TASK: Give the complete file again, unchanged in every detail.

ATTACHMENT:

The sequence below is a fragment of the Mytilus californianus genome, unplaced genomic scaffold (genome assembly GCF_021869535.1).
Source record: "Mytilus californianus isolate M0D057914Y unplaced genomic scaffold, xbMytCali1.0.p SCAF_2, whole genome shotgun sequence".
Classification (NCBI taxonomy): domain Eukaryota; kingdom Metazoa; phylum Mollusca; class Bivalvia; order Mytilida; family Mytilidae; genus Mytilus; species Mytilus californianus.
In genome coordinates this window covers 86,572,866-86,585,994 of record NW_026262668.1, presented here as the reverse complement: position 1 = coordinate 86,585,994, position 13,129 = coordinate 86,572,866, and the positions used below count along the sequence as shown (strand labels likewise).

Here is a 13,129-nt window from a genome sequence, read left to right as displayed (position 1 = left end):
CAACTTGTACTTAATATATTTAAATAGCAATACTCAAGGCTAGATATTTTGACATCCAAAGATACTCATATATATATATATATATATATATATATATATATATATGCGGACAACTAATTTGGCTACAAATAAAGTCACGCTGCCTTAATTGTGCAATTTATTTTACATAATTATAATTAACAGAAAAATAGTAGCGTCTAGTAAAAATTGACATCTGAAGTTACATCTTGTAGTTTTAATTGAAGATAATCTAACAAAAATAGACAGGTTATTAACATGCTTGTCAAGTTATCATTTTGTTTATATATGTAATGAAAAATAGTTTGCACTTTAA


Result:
The sequence below is a fragment of the Mytilus californianus genome, unplaced genomic scaffold (genome assembly GCF_021869535.1).
Source record: "Mytilus californianus isolate M0D057914Y unplaced genomic scaffold, xbMytCali1.0.p SCAF_2, whole genome shotgun sequence".
Classification (NCBI taxonomy): domain Eukaryota; kingdom Metazoa; phylum Mollusca; class Bivalvia; order Mytilida; family Mytilidae; genus Mytilus; species Mytilus californianus.
In genome coordinates this window covers 86,572,866-86,585,994 of record NW_026262668.1, presented here as the reverse complement: position 1 = coordinate 86,585,994, position 13,129 = coordinate 86,572,866, and the positions used below count along the sequence as shown (strand labels likewise).

Here is a 13,129-nt window from a genome sequence, read left to right as displayed (position 1 = left end):
CAACTTGTACTTAATATATTTAAATAGCAATACTCAAGGCTAGATATTTTGACATCCAAAGATACTCATATATATATATATATATATATATATATATATATATATGCGGACAACTAATTTGGCTACAAATAAAGTCACGCTGCCTTAATTGTGCAATTTATTTTACATAATTATAATTAACAGAAAAATAGTAGCGTCTAGTAAAAATTGACATCTGAAGTTACATCTTGTAGTTTTAATTGAAGATAATCTAACAAAAATAGACAGGTTATTAACATGCTTGTCAAGTTATCATTTTGTTTATATATGTAATGAAAAATAGTTTGCACTTTAA